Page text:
Russ Lattuca enlisted in the U.S. Navy right after graduating from Maynard High School in 1965. Trained in fire control, Lattuca was assigned to the USS LaSalle, an amphibious transport vessel. The LaSalle transported equipment and personnel to various parts of the Atlantic; it even picked up an unmanned Gemini test capsule that turned out to be part of an experimental spy program.
Dan Callanan left Malden Catholic in February 1943 to join the Marine Corps, because his father had served with the Marines during World War I. Callanan would be trained as an aerial photographer, and would serve in North Carolina, Florida and at Midway Island in the Pacific Theater.
Marcia Bloom answered the call for women to serve and spent 2 1/2 years in the Women’s Army Corps. A shy young woman, she learned how to handle herself in whatever assignments she was given, from drum corps to military police and even as part of a radar crew in Orlando, Fla. Many of her stories are humorous, although she did experience some discrimination because she was a woman. While in service she made many lifelong friends. Marcia talks about her husband, Otto Zwecher, who fled from the Nazis in Austria and became an interpreter for the U.S Army during the war, and about life in Natick after the war.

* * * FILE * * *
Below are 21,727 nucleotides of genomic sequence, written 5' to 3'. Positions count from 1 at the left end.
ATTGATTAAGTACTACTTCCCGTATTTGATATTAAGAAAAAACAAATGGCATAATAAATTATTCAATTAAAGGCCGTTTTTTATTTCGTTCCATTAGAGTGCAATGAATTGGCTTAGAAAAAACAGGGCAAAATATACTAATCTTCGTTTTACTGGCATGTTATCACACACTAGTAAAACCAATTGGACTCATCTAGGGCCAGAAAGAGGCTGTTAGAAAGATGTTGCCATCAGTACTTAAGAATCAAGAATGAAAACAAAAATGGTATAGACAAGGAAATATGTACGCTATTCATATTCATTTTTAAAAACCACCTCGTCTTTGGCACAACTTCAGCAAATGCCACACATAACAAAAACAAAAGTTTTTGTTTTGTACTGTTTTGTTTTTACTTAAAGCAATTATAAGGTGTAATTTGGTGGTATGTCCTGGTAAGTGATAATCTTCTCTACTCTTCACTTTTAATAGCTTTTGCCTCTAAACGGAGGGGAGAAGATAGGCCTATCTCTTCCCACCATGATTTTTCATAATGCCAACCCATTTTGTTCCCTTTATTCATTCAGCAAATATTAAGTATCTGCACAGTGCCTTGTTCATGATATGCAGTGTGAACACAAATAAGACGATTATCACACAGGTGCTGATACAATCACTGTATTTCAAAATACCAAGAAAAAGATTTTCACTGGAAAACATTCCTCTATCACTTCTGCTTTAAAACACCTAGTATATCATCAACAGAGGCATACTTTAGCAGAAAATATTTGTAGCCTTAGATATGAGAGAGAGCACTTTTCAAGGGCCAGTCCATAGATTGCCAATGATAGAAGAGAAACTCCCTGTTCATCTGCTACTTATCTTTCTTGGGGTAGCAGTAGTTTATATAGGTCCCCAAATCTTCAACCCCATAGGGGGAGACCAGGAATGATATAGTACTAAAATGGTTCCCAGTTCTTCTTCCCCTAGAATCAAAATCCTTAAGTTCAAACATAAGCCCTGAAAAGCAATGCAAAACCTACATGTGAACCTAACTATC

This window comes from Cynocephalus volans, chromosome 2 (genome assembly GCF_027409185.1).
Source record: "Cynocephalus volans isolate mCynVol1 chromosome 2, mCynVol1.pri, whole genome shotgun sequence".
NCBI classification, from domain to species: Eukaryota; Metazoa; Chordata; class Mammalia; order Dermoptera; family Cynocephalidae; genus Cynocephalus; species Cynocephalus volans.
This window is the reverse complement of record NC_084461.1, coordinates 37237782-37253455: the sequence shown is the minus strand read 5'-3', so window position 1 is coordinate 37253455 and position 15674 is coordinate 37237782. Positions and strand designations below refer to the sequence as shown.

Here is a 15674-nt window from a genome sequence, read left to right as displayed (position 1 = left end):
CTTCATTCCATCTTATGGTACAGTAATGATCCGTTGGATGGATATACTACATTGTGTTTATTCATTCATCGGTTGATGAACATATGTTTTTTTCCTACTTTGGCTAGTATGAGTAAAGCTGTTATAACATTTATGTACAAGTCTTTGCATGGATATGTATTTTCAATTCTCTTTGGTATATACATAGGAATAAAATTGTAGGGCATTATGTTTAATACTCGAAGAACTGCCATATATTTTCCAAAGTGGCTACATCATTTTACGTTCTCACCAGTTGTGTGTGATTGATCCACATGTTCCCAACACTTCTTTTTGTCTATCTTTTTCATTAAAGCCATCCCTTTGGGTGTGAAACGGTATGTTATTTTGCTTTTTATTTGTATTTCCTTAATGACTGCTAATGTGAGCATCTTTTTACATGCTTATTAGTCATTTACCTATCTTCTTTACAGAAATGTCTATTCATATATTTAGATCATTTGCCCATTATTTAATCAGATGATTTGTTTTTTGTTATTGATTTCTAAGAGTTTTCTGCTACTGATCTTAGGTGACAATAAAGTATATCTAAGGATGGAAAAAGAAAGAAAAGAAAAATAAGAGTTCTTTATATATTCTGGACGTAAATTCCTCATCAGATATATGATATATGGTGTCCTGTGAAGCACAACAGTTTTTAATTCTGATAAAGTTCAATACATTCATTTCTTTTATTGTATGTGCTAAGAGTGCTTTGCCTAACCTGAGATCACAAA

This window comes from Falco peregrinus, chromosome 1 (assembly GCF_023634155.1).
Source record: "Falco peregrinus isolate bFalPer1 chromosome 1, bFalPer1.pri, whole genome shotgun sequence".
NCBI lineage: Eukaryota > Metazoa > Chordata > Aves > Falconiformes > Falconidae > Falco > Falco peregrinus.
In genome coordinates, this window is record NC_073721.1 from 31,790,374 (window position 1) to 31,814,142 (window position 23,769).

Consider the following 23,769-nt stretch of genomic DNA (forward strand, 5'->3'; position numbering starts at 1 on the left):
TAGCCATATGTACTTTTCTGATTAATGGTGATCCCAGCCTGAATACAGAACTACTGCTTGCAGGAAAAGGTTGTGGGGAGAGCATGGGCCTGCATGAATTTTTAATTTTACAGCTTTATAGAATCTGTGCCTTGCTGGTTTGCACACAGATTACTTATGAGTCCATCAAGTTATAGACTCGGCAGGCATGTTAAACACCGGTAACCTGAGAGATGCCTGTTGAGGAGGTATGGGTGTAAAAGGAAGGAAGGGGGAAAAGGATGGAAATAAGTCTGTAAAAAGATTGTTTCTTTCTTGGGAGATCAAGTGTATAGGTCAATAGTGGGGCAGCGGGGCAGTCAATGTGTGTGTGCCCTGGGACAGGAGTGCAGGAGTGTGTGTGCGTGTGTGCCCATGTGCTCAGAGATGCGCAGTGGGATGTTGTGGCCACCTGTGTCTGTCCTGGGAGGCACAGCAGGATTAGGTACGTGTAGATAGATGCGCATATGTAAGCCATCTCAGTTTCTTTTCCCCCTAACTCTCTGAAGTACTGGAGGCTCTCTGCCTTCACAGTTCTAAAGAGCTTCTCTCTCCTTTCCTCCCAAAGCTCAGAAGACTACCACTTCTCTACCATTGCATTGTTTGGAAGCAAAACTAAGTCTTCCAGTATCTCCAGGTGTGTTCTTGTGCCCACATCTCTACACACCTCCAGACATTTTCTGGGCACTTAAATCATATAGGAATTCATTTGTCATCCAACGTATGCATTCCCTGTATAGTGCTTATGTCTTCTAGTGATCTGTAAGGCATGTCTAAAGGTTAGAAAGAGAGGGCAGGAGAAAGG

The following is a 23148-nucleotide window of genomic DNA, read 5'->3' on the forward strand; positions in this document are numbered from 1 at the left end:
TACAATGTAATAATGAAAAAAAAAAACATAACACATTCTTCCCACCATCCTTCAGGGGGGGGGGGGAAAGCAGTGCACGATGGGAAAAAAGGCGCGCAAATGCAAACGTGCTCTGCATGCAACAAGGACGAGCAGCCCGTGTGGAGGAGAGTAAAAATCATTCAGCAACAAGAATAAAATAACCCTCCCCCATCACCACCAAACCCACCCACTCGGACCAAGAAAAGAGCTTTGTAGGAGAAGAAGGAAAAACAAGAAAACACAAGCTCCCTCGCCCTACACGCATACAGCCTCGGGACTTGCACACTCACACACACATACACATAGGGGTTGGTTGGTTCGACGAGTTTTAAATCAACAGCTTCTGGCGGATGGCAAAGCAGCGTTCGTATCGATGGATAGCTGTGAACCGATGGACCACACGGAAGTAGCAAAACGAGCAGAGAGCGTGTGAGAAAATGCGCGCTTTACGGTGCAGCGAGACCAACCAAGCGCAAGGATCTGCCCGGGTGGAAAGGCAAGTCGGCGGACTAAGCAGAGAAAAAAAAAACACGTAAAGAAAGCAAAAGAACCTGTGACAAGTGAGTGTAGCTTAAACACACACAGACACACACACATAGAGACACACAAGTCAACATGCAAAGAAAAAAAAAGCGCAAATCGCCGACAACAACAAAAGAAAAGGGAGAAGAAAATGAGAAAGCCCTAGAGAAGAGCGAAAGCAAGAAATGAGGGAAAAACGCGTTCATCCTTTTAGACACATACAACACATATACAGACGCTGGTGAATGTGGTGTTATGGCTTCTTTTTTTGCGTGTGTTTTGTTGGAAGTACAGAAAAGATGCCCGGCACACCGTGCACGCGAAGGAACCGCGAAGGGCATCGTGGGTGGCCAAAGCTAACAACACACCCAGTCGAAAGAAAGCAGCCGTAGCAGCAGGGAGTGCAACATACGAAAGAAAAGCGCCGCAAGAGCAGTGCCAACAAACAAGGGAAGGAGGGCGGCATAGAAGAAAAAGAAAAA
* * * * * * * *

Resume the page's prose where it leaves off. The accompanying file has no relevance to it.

Marie Claire Maxfield White joined the U.S. Army Air Force in 1943, following in the footsteps of her father, a colonel in the Army Reserves, and two brothers who served in the Army and Navy, respectively. White became a radio mechanic, and served at the Big Spring Bombardier Training Base in Texas. A highlight of her service came when she fixed the radio on the plane carrying entertainer Bob Hope and his troupe.
As a Yeoman 1st class in the Navy during World War II, Kit Symonds performed clerical work in Key West, Fla., and Washington, D.C. She talks about her role in helping to find housing for servicemen and their families in Key West and about her experiences in boot camp in New York, which included singing with the Ray Charles choral group for two months.
Discusses Mr. Sanford’s service as an instructor at Fort Monmouth, as well as his role in the installation and maintenance of communications in the Philippines as a member of the U.S. Army Signal Corps during World War II.
While still a student at Harvard University, Roger Reidy enlisted in the U.S. Navy. Finishing his studies as part of the V-12 Navy training program at Harvard, he would become friends with Robert F. Kennedy and encounter the future Academy award winner Jack Lemmon. Because of his background in engineering, the Navy sent Reidy to Camp Endicott in Davisville, R.I., to train with a construction battalion. With the 94th Construction Battalion Seabees, Ensign Reidy was stationed on Guam. He also served with the 76th and 23rd Construction Battalions. They helped prepare the island to be a base for the invasion of Japan and built Northwest Field and a breakwater in the harbor. Both are still in use today. While on Guam, Reidy was in charge of a group of Japanese prisoners, supervising a construction project. In this capacity he learned to understand the enemy the Allies had just defeated.